Michael Kors Or Coach?

| About: Michael Kors (KORS)

Share price of Michael Kors (NYSE:KORS) has risen by 26.3% over the past 12 months while the price of Coach (NYSE:COH) dropped by 33.9% in the same period. Which stock represents a better investment to leverage the ongoing recovery of the US consumer spending? In this article, I will elaborate on my valuation analysis which may assist you in formulating an appropriate investment decision.

Consensus estimates on average predict Michael Kors's revenue, EBITDA, and EPS to grow at 2-year CAGRs of 28.4%, 27.6%, and 28.1%, respectively (see chart below). Those consensus estimates are substantially above Coach's averages of 8.9%, 7.0%, and 8.6%, respectively. Similarly, Michael Kors's long-term EPS growth rate is forecasted to be 35.9%, considerably above the Coach's estimate at only 13.9%. On the profit side, however, Coach demonstrates a better performance as the company's various profitability margins are above Michael Kors's level. In terms of capital return, Michael Kors does a better job as its ROIC metric is notably above that of Coach. On the debt side, both firms have a minimal leverage. Lastly, Coach's free cash flow margin is significantly higher than Michael Kors's, but the latter's current and quick ratios are markedly better, reflecting a healthy balance sheet condition.

To summarize, although Coach has a higher profitability, its outperformance is only marginal. Given Michael Kors's robust growth potential and fortress-like balance sheet, I believe its shares' fair value should command a significant premium over Coach's valuation. At present, Michael Kors is trading at 14.7x forward EBITDA (next 12 months) and 27.6x forward EPS (next 12 months) compared to Coach's trading multiples at only 7.3x and 12.7x, respectively. At a first glance, Michael Kors stock appears to be fully valued on a relative basis given the large valuation premium. When accounting for the company's strong growth potential, the shares are trading at a long-term PEG ratio of only 0.77x, about 15.3% below Coach's 0.91x, suggesting Michael Kors's valuation is indeed quite attractive (see chart above).

Further, both stocks' forward P/E multiples have decreased substantially over the past 12 months (see chart below). Despite the rise in share price, Michael Kors's P/E multiple has dropped by 48.3% over the period compared to the decrease of 33.9% for Coach's ratio.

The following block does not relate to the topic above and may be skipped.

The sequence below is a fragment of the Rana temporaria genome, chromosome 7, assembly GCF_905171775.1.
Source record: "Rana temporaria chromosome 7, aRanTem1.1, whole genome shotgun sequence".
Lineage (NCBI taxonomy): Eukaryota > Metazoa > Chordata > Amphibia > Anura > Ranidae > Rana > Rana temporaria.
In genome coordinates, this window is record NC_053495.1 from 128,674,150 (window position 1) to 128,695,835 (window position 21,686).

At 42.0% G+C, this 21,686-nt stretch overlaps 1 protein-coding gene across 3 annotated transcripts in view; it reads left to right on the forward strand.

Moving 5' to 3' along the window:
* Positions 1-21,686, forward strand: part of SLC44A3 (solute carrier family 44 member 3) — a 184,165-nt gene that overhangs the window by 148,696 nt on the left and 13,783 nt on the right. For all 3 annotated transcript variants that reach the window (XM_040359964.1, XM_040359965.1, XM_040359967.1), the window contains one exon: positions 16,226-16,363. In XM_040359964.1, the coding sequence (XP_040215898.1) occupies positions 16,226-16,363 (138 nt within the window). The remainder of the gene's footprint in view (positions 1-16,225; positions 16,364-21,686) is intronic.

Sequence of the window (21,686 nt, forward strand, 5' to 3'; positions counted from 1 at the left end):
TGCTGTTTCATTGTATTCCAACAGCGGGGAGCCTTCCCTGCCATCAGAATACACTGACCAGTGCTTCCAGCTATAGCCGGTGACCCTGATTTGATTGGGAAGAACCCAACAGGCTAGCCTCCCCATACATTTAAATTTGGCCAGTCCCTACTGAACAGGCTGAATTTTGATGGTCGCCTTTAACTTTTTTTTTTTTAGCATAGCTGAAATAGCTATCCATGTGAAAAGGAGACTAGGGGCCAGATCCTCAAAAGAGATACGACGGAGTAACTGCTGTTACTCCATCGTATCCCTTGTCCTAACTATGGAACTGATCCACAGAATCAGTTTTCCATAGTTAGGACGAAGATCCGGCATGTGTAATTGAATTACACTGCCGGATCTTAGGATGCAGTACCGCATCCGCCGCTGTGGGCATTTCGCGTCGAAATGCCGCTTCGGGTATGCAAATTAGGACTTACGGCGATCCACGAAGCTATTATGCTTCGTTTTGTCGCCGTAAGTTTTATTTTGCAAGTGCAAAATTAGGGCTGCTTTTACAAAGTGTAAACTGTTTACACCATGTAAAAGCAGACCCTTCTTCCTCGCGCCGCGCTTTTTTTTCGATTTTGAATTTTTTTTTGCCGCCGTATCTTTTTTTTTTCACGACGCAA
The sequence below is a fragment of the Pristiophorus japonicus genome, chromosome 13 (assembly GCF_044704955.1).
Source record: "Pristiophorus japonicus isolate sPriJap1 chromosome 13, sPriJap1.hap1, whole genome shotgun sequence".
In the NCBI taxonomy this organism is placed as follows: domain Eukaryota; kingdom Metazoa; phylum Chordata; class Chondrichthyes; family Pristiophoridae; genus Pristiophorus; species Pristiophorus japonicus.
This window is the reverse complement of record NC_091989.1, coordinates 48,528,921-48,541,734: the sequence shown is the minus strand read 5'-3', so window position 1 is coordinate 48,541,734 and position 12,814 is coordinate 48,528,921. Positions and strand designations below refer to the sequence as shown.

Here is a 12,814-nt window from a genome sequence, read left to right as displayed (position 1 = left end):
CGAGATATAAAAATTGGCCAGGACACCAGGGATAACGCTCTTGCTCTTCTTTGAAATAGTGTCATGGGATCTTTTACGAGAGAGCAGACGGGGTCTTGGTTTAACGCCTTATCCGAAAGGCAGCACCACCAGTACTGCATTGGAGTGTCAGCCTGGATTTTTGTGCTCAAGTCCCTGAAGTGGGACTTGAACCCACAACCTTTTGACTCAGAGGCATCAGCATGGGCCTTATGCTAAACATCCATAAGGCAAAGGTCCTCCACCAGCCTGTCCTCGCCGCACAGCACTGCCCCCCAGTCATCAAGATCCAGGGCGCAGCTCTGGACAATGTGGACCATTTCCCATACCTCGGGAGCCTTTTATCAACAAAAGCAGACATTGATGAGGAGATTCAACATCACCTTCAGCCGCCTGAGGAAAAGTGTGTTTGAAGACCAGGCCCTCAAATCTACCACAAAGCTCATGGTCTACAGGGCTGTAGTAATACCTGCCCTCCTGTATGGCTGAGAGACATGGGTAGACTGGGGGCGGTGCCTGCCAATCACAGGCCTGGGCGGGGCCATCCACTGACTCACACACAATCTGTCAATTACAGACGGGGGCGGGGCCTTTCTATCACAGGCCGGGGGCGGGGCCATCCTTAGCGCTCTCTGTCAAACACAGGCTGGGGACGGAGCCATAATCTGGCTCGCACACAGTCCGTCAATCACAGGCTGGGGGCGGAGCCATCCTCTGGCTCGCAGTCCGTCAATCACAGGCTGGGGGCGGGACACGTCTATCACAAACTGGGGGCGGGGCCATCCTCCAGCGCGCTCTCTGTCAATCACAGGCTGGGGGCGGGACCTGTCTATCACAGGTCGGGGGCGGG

Based on the charts shown below, Michael Kors's consensus revenue, EBITDA, and EPS estimates as well as its long-term EPS growth estimate have actually been raised substantially over the period while those of Coach have experienced a few downward revisions.

Michael Kors


Moreover, throughout the past 4 quarters, both companies' profitability and free cash flow margins have been trending steadily (see chart below). However, Michael Kors's revenue, EBITDA, and EPS growth rates have seen a notable improvement while Coach's growth has slowed down dramatically (see chart below). The implication here is that the drop in Michael Kors's trading multiple presents a great buying opportunity as the stock becomes cheaper while fundamentals remain strong, but the decline in Coach's P/E multiple is primarily attributable to the concern on the company's growth prospects.

Bottom line, despite the recent price decline, market's persistent concern on Coach's growth prospects makes it difficult to call the bottom. On the other side, although Michael Kors is trading at lofty EBITDA and EPS multiple, those valuation metrics are compressing and the stock appears to be favorably valued after taking its robust growth rate into consideration. In the light of the high growth and the solid support from the market's positive sentiment, Michael Kors should be your choice.

All charts are created by the author except for the consensus estimate charts, which are sourced from Capital IQ, and all financial data used in the article and the charts is sourced from Capital IQ.

Disclosure: I am long KORS. I wrote this article myself, and it expresses my own opinions. I am not receiving compensation for it (other than from Seeking Alpha). I have no business relationship with any company whose stock is mentioned in this article.